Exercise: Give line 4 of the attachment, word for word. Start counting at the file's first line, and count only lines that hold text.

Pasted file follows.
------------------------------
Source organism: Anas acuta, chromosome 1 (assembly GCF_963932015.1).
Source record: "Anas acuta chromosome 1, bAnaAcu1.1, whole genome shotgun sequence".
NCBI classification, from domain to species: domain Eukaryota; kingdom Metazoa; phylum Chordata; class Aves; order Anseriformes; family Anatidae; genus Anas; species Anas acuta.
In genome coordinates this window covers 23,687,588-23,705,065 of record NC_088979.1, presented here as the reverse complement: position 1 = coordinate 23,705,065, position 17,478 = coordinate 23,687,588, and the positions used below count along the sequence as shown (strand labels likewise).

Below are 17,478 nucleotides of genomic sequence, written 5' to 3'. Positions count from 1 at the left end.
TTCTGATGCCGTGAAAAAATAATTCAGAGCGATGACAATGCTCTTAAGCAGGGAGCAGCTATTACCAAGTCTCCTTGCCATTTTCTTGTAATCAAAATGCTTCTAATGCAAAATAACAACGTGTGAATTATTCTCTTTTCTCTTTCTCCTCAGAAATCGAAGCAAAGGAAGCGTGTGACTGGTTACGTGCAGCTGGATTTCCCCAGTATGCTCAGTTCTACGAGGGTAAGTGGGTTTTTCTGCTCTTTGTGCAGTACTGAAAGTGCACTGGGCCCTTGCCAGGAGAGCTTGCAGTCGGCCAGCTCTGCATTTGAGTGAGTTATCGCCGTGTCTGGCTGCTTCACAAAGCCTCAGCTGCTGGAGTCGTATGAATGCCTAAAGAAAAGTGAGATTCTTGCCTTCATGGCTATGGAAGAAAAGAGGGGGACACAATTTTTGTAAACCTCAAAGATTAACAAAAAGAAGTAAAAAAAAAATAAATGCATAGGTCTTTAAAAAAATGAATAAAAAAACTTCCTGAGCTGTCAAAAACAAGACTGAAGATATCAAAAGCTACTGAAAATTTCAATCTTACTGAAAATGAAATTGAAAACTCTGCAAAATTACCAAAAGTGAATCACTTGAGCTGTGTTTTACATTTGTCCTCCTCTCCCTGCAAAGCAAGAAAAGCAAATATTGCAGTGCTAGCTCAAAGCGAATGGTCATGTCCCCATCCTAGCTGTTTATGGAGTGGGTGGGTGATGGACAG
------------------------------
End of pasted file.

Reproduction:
In genome coordinates this window covers 23,687,588-23,705,065 of record NC_088979.1, presented here as the reverse complement: position 1 = coordinate 23,705,065, position 17,478 = coordinate 23,687,588, and the positions used below count along the sequence as shown (strand labels likewise).